Upon necropsy, the muscle of MGSKO mice entered rigor mortis more rapidly than wild-type muscle and also had a redder appearance. The former observation is consistent with the absence of glycogen (17) and was also found in mice lacking the type 1 phosphatase glycogen-targeting subunit (8), which has a 90% reduction in muscle glycogen (A.A.D.R., unpublished observations). The increased redness would be consistent with a reduction in fat surrounding the muscle but could also be due to a higher proportion of oxidative fibers in the null mice. One method to assess the proportion of oxidative fibers is by ATPase staining (10). This analysis indicated that in the gastrocnemius muscle of MGSKO animals there was an increase in the number of slow, oxidative type I fibers compared with wild-type littermates (Fig. 2). The proportion of type II b oxidative glycolytic fibers was not significantly different, whereas the amount of fast glycolytic type II a fibers decreased, although the difference did not reach statistical significance. The capacity of a muscle for fatty acid oxidation can be indexed biochemically by the activation state of the AMPK and the phosphorylation state of its substrate acetyl-CoA carboxylase (ACC) (rev. in 18). Phosphorylation of ACC causes inactivation, leading to reduced malonyl CoA levels and thereby relieving inhibition of fatty acid oxidation (rev. in 19). The activation state of AMPK, as judged by phospho-specific antibodies to the activating T-loop phosphorylation site, was ninefold higher in the MGSKO mice than in wild type (Fig. 3). Consistent with this elevation, the phosphorylation state of ACC was increased by 52% (Fig. 3). To make sure that the activation of AMPK was not an artifact of tissue harvesting, with more AMP generation in muscle lacking glycogen, we also analyzed muscle taken from anesthetized mice by in situ freeze clamping. The samples were compared with muscle removed from the contralateral limb and then frozen in liquid nitrogen. The greater activation of AMPK in the MGSKO muscle was observed whether or not the tissue was freeze clamped (data not shown). These results suggest a greater basal capacity for fatty acid oxidation in the muscle of MGSKO mice.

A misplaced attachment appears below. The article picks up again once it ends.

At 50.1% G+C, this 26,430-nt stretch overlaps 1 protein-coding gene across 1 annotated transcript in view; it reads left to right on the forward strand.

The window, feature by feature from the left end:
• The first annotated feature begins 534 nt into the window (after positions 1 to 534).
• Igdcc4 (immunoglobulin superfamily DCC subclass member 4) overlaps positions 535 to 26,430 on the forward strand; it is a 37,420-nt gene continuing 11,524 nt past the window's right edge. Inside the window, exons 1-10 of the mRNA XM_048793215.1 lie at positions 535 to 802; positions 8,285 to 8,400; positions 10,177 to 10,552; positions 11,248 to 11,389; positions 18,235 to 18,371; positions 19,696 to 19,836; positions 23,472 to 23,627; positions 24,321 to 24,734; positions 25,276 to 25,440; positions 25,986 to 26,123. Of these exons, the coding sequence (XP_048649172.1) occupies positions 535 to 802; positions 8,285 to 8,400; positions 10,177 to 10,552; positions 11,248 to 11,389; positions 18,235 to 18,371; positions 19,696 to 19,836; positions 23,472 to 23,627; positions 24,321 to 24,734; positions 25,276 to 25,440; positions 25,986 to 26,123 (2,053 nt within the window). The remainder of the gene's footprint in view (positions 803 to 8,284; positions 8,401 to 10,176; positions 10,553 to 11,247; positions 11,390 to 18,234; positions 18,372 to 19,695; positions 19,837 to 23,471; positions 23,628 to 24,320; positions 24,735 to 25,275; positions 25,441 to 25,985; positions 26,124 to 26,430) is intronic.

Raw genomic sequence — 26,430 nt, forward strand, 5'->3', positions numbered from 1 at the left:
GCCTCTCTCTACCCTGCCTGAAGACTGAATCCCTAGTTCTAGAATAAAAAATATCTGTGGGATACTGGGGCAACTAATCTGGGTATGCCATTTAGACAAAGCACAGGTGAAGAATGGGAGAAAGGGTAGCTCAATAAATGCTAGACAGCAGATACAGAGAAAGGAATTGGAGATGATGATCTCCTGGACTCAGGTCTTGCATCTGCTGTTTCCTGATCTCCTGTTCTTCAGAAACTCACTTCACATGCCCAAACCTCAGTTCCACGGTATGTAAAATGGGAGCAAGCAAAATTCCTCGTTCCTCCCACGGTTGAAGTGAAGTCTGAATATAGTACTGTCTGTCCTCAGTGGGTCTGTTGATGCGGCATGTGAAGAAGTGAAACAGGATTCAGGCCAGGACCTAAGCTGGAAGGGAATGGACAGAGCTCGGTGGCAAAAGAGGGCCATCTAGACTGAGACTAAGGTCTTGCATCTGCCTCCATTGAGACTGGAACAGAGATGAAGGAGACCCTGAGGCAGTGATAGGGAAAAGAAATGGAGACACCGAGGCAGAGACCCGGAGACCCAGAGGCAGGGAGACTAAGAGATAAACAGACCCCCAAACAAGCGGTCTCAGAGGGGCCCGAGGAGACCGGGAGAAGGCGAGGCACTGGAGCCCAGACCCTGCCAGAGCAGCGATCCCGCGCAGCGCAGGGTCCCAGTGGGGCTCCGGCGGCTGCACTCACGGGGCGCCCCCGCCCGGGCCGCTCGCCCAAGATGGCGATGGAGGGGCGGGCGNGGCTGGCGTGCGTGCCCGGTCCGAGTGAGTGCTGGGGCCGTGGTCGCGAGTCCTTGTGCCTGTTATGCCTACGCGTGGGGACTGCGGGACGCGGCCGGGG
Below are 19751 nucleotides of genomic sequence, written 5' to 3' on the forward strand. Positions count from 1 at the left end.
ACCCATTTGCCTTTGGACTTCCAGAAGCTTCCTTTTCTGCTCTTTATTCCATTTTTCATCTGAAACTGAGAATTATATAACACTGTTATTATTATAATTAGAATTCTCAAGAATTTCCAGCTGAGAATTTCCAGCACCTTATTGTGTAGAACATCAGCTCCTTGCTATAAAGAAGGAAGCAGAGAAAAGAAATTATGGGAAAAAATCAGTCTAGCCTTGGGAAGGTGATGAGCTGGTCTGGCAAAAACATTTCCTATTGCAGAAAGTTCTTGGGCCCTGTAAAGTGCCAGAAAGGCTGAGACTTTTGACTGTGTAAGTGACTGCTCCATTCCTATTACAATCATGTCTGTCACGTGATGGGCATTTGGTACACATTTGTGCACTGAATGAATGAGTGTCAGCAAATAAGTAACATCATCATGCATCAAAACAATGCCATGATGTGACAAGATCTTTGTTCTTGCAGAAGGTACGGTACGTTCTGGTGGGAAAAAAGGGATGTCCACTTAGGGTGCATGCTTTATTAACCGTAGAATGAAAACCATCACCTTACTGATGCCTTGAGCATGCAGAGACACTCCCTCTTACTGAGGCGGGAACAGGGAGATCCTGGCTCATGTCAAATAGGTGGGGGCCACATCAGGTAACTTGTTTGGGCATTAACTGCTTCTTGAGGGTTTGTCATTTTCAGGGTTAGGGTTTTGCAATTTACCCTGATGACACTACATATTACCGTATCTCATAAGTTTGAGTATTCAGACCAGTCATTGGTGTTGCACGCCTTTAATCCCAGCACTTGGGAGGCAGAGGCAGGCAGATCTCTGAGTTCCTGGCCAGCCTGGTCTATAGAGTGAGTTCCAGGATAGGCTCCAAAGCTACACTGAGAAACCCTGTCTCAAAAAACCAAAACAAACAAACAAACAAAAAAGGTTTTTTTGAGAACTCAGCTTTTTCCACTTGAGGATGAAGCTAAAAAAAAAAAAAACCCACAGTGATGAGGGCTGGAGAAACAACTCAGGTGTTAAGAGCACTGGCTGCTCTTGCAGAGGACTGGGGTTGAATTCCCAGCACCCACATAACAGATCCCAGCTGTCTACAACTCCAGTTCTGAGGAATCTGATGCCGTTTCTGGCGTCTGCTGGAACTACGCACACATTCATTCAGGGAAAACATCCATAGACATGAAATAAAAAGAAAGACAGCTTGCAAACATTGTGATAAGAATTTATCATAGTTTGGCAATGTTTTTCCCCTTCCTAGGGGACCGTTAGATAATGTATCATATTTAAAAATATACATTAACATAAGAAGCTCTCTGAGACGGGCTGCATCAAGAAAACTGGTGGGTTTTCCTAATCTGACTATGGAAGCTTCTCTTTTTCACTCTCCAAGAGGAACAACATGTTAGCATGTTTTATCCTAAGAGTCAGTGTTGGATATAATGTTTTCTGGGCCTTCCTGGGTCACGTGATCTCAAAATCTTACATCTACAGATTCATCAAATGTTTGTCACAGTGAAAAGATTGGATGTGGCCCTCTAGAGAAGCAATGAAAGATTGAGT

One might hypothesize that elimination of a major repository for circulating glucose would affect their ability to regulate blood glucose levels. However, blood glucose levels in fed and fasted animals were normal in MGSKO mice as were the levels of triglycerides and ketones (Table 1). The lactate level in fed MGSKO mice was significantly lower but the difference was minimal after fasting (Table 1). In response to a glucose challenge, both male and female MGSKO mice cleared glucose from the bloodstream significantly better than either wild-type or heterozygous littermates during an intraperitoneal GTT (Fig. 4). The initial increase in blood glucose was similar up to 5 min, after which the levels in the MGSKO mice remained lower than in controls (Fig. 4, inset). To be sure that differences in GTT performance were not in some way linked to glucose absorption from the peritoneal cavity, we also performed GTT’s with glucose administered orally. As with intraperitoneal delivery, the MGSKO mice disposed of the glucose more effectively (data not shown).